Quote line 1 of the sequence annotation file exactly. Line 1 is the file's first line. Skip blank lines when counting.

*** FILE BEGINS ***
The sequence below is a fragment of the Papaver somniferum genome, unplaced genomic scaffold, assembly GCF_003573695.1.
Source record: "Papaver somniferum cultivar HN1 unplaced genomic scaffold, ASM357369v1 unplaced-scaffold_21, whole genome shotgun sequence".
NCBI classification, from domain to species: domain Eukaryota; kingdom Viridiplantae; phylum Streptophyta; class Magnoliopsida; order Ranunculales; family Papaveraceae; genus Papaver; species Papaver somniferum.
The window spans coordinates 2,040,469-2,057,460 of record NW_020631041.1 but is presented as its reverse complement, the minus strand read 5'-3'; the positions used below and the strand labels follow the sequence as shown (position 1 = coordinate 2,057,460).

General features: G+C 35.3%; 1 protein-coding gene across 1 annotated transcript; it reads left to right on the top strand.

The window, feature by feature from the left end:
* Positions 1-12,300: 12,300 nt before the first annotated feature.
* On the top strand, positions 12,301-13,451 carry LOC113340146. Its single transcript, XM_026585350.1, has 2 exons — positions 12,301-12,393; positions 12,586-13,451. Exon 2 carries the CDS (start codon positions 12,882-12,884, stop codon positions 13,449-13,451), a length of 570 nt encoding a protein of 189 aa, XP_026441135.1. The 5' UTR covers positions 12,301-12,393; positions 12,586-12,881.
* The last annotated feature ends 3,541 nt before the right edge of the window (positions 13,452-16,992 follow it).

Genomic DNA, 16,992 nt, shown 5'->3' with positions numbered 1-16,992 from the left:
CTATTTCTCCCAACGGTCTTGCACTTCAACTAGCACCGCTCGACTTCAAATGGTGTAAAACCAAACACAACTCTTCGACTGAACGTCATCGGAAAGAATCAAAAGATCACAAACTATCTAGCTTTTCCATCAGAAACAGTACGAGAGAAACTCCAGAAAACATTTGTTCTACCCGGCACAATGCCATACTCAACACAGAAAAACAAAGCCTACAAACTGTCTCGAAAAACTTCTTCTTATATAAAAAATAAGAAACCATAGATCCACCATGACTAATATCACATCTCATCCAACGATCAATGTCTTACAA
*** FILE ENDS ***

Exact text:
The sequence below is a fragment of the Papaver somniferum genome, unplaced genomic scaffold, assembly GCF_003573695.1.